• Offered by Centre for the Public Awareness of Science
  • ANU College ANU Joint Colleges of Science
  • Course subject Science Communication
  • Areas of interest Science Communication
  • Academic career UGRD
  • Course convener
    • Dr Brad Tucker
  • Mode of delivery Online or In Person
  • Co-taught Course
  • Offered in Summer Session 2021
    See Future Offerings

This course has been adjusted for remote participation in Sem 1 2021 due to COVID-19 restrictions. On-campus activities will also be available.

How has Brave New World shaped the human cloning debate? Why did forensic science enrolments boom simultaneously with the popularity of CSI and Silent Witness? How is Doctor Who useful for engaging high school students in science learning? To what extent did Frankenstein establish a negative image of scientists? Why is theatre an effective HIV/AIDS education tool in South Africa and not in Australia? What role did Star Trek's Lt Uhura play in recruiting astronauts to the NASA space program? How might The Day After Tomorrow impact the public understanding of climate change?


This course provides an introduction to the impact of fictional representations of science and scientists on public perceptions of science. It introduces research, theory and methods from this growing area of science communication as applied to fictional works including films, television programs, plays, novels, short stories and comics. Students are encouraged to share their own experiences of science-based fiction and to pursue their areas of interest through assessment. The major piece of assessment is a research project testing students' hypotheses about the impact that a work of fiction might have on public perceptions of science. The research project will be completed individually, but there will be an option to develop the research ideas as a team with a view to obtaining publishable results.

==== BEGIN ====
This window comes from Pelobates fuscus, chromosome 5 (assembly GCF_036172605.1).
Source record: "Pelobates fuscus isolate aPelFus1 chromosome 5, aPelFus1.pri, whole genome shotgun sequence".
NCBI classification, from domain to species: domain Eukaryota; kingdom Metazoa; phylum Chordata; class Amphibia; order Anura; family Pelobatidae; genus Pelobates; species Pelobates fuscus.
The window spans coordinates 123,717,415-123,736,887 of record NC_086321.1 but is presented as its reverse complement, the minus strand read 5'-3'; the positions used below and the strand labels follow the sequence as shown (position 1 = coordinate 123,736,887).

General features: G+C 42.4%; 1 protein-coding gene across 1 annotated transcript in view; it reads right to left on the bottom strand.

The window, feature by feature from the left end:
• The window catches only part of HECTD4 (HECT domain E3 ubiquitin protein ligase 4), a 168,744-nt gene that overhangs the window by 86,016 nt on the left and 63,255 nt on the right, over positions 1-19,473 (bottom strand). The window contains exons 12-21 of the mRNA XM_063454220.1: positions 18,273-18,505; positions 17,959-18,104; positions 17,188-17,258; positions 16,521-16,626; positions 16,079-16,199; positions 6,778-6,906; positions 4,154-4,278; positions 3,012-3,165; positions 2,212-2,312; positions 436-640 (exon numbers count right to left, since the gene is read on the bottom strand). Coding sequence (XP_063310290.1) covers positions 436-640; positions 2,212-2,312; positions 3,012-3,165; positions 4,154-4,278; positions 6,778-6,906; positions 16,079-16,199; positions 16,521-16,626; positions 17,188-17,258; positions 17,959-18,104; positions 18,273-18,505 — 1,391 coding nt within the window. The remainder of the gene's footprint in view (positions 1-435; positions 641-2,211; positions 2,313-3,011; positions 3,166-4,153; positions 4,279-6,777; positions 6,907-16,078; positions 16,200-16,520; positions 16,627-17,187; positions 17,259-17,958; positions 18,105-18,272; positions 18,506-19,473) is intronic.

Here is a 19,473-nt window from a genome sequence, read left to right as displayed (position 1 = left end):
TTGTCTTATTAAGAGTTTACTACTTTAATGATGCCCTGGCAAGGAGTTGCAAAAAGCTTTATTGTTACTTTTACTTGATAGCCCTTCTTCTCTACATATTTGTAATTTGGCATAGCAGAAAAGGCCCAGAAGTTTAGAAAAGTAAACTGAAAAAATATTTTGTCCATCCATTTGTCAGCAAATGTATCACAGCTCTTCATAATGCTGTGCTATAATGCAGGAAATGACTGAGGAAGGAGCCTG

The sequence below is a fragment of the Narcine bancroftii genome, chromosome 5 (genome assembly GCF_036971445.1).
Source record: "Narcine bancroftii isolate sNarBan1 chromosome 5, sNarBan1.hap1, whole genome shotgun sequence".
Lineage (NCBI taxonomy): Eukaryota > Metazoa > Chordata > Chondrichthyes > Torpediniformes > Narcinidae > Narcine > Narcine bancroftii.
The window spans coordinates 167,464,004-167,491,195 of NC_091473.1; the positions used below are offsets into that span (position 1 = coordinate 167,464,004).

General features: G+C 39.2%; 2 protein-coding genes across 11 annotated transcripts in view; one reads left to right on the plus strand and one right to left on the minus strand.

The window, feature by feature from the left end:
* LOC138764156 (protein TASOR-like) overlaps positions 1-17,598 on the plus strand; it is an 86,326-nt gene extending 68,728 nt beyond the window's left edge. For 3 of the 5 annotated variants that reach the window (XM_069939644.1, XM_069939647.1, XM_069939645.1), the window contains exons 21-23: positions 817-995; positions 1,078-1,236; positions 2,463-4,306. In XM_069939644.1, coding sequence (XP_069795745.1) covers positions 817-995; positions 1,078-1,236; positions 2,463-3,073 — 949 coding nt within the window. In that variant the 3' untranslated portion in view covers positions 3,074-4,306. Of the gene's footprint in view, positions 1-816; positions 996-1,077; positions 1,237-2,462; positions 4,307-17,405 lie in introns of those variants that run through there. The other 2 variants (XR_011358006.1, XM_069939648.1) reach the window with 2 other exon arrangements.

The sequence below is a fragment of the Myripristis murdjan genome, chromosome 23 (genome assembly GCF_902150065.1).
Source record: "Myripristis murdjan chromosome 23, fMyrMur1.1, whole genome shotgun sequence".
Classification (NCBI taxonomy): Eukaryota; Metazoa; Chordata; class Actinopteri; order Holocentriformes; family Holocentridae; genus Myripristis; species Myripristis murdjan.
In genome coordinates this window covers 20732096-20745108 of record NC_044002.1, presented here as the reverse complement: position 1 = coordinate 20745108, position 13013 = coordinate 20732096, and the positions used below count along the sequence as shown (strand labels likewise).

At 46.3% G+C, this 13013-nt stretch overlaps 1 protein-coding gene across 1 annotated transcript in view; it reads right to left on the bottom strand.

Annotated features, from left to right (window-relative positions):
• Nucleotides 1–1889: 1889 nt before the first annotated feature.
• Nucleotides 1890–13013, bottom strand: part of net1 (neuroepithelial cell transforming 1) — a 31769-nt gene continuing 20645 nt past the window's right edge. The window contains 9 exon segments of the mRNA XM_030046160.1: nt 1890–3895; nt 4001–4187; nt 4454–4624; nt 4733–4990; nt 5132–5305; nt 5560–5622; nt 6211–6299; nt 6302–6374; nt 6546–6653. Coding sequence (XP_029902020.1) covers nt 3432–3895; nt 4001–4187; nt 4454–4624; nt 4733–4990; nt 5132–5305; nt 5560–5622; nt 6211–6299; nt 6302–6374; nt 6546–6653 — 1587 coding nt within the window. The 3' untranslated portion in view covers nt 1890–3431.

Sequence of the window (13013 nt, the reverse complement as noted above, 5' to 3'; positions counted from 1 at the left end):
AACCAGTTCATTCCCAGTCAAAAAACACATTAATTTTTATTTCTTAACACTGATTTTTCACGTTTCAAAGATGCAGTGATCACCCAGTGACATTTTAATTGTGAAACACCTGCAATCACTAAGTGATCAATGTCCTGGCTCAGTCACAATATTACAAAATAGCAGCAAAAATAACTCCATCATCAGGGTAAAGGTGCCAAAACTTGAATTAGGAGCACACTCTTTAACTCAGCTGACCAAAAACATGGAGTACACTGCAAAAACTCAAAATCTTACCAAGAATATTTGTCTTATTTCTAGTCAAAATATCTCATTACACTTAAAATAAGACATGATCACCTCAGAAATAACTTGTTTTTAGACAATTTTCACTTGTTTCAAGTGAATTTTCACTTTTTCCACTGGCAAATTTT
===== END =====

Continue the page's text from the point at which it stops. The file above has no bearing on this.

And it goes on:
Learning Outcomes

Upon successful completion, students will have the knowledge and skills to:

  1. explain the context and importance of fiction in the discipline of science communication;
  2. reflect on the social implications of science-based fiction including for their own lives;
  3. demonstrate the significance of fictional images of scientists for access and equity in science work and study;
  4. work effectively with others as part of a group;
  5. work independently through discovery-based learning;
  6. use social science research methods such as content analysis, focus groups and questionnaires to investigate public perceptions of science;
  7. access, organise and present material explaining the ways in which science-based fiction has been found to influence public perceptions of science;
  8. critically evaluate strengths and weaknesses of current research methods for investigating fiction's influence on public attitudes, knowledge and beliefs.

Other Information

The intensive week in 2021 will be 18 - 22 January.

Indicative Assessment

  1. 3-minute small-group presentation on Monday, evaluating the role of science and fiction in the piece (10) [LO 1,2,3,4,7,8]